Community Practitioners' and Health Visitors' Association

Back to home pageGeneral information about CPHVAMembership information Contact CPHVA staffSearch CPHVA site for general informationHelp on navigating the siteLinks to other useful sitesEnter members' area

Health visiting information
School nursing information District nursing information Practice nursing information Countries-Scotland, Wales and Northern IrelandPublic health information Clinical effectiveness information Courses, grants and reportsCPHVA responses to government and other reportsCPHVA and non-CPHVA eventsPress releases and media relationsCPHVA campaignsSpecial Interest GroupsFrequently asked questionsIndex to site

Scope of Midwifery Practice: Response from CPHVA Scotland


The Community Practitioners and Health Visitors Association (CPHVA) recognise that there is a need for midwives and health visitors to work more closely together within not only the postnatal but also the antenatal period. Currently, there is little systematic collaboration between the groups in practice. Both groups are employed by different trusts, with midwives also rotating within teams between the acute & primary care setting. This does not lend itself favourably for the continuity if care or the development of relationships within primary care teams.

Clearly, Glasgow is keen to initiate the extension of midwifery scope of practice, however, there appears to have been little formal consultation? The Board are requesting that Health visitors submit a reasoned and evidenced response to the proposed changes, late on within the decision making process. However, there does not seem to be any clear evidence base behind the intention to extend the scope of midwifery practice? The added benefits to the family in the face of these reorganisations are also ambiguous, especially given that the midwifery episode is a relatively brief one within a woman’s life-span
Given the emerging public health and social inclusion agendas, midwives have a significant contribution to make to affect health outcomes positively. If the scope of midwifery practice is extended where will the midwife ‘sit’ in relation to the family as a whole? For example, in cases where a sibling is being difficult because of a new birth, or where there is a dependent adult within the household. These are instances where a health visitor would deal with the gamete of requirements as part of a whole package of inter-related events. Given the potential scope that exists within the community setting it is likely that midwives will require additional education and training to undertake an extension of practice.
Where will the midwifery responsibility stop? In instances where postnatal depression has been detected, utilising the appropriate tool, will the midwife continue the listening and supportive visits for the client? Alternatively, will it be the case that health visitor intervention at this critical and sensitive stage will be required demanding that the mother and family re-establish trusting relationships with yet another health professional.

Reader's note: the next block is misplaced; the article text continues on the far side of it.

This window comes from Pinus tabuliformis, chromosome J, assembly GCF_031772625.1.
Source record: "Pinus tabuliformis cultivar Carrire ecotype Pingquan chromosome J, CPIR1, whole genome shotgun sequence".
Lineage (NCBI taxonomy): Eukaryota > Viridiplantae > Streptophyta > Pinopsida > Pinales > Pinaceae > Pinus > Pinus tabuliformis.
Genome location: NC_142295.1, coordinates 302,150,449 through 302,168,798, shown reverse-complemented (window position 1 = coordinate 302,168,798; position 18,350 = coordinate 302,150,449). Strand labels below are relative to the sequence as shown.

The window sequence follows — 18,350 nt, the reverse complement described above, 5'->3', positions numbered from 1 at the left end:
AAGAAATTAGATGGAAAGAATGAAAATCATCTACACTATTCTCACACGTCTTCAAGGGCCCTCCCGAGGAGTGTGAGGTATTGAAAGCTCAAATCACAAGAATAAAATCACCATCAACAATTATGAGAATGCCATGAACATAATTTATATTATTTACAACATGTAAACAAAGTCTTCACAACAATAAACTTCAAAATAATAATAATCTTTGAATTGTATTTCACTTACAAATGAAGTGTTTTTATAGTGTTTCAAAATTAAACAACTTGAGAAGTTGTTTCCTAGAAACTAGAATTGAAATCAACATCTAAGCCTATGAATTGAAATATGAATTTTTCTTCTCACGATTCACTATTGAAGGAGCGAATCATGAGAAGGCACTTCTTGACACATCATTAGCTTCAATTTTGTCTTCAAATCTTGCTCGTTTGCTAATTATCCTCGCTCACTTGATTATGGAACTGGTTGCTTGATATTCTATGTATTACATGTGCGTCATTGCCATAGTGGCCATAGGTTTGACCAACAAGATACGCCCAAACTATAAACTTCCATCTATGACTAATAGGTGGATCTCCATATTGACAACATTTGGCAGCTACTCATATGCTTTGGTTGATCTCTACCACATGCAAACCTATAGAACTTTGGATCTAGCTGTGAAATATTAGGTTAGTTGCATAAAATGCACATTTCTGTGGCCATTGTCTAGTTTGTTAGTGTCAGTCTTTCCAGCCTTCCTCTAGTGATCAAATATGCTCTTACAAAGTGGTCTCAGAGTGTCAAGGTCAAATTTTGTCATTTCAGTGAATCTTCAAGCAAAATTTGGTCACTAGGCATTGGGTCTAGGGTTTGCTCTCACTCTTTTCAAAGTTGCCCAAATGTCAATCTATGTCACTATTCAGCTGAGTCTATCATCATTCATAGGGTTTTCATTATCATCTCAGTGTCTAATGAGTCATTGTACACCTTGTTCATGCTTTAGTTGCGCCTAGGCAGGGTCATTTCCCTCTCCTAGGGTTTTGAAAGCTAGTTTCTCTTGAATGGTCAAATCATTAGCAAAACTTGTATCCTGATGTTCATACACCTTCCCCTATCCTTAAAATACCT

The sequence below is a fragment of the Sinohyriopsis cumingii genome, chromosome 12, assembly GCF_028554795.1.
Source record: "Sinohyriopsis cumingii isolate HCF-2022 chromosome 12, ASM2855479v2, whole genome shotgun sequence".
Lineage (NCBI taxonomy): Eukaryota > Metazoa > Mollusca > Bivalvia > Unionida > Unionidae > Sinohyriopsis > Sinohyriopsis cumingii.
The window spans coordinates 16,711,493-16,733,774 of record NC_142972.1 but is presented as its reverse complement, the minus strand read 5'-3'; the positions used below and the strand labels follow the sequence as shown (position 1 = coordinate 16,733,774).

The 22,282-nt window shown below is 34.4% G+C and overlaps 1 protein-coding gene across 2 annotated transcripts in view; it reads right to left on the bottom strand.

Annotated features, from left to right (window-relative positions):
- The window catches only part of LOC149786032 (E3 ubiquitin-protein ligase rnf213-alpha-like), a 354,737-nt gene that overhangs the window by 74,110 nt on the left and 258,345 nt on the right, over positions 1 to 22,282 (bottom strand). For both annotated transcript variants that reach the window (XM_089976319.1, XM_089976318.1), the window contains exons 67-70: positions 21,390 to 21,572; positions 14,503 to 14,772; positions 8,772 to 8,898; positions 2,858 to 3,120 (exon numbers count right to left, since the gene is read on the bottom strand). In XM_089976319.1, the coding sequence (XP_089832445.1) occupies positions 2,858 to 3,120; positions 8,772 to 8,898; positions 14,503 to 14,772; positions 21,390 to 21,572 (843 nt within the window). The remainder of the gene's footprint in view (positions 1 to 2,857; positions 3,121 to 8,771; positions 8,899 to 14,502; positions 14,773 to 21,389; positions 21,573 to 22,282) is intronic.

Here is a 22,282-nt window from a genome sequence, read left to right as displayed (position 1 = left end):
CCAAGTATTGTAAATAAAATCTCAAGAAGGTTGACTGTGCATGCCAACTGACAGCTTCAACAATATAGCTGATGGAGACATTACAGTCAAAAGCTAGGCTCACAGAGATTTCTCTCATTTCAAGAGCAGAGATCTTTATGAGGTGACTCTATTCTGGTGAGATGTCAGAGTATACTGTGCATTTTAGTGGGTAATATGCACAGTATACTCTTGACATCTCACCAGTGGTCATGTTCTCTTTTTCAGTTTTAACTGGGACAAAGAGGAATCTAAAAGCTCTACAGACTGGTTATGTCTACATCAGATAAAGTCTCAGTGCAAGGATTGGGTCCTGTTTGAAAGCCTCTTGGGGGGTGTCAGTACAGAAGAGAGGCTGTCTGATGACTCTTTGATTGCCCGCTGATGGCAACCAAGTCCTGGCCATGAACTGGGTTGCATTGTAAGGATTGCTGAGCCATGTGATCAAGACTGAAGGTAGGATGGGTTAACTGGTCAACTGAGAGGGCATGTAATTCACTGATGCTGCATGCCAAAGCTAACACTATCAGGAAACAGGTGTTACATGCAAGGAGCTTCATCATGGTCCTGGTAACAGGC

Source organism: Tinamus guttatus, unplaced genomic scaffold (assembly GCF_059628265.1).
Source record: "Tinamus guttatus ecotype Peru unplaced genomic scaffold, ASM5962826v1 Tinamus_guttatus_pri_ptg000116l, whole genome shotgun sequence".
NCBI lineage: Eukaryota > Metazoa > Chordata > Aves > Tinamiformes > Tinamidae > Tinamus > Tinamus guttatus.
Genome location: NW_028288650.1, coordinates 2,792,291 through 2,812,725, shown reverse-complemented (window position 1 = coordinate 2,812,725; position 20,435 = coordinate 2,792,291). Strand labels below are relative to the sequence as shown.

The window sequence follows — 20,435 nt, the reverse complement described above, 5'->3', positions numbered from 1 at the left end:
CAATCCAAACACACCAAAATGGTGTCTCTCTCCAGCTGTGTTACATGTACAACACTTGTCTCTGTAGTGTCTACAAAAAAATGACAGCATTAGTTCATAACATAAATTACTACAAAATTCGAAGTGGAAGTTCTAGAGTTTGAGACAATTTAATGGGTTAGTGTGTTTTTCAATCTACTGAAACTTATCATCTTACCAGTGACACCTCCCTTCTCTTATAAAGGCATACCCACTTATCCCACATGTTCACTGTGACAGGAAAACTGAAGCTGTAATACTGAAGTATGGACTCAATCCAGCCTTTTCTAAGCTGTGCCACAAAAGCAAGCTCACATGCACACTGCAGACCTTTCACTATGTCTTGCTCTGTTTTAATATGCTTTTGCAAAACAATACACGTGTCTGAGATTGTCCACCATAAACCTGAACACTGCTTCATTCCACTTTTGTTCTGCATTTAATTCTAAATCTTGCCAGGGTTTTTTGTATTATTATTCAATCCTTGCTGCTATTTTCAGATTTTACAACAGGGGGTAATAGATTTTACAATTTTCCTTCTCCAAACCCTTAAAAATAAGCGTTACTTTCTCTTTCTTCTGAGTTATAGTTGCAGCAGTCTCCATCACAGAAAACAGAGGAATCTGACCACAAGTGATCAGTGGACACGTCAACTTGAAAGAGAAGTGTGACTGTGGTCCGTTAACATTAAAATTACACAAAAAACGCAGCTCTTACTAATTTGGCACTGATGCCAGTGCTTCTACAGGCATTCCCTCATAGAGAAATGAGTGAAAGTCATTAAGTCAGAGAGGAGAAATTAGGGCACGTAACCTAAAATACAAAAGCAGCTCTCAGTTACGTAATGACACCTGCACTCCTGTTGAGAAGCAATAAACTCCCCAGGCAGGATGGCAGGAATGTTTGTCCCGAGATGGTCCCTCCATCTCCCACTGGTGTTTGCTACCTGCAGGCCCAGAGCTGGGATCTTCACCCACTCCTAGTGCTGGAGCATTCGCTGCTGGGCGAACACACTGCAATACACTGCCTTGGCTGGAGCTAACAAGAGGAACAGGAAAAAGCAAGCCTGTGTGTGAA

Health visitors maintain that early contact is crucial in the client relationship and that the delay in hand over may compromise this.

Research from Durdle & Davis substantiate this observation, their findings demonstrating that if a health visitor (through their personality and approach) establish positive relationships with a client by 3 months following birth, that the mother will actively seek health visitor assistance there after. Such an outcome, in terms of client independence, must be welcomed.
The early postnatal period is an important time for risk assessment, particularly in corporate caseloads, and forms a large part of the assessment period for mother & baby interactions and child protection risk. The CPHVA is currently investigating evidence from the NSPCC in relation to this. Midwives would require education and training relating to this.
There is also no evidence within the proposal of user views. It appears that the agenda is being driven form a professional perspective. Clearly it is necessary to critically evaluate the optimum requirements for the delivery of midwifery and health visiting services, and how they interact, looking at the positives & the drawbacks from the professional and client viewpoint. I believe that a forthcoming national Review of Maternal Health Services aims to do exactly this.

There is evidence of similar initiatives involving the extension of the scope of midwifery practice, for example, in Hereford, where clients are visited by midwives until six weeks postpartum and then offered a universal health visiting service. The rational, in part, for this was I believe to improve breastfeeding rates. However, whether this outcome was achieved is not clear. Birmingham, also, is currently redesigning postnatal care and the CPHVA are in the process of gathering information from work carried out related to this.


I understand, also, that in some areas a different approach has been taken with health visitors attending women earlier within the postnatal period, i.e., at 6 days post-partum. Perhaps this may be a consideration if positive patient outcomes are the focus for change.

If the proposal to extend the scope of midwifery practice is to proceed it would free health visitors to undertake the development of their public health role and community based work.
There should be strong consideration of the opportunities that exist for midwives and health visitors to work jointly to plan interventions with base within the primary care setting, and to develop skills training not available within the current delivery design.
The CPHVA is in the process of establishing a joint working group in partnership with the RCM. We would be delighted to inform Glasgow of the outcome of work undertaken in due course.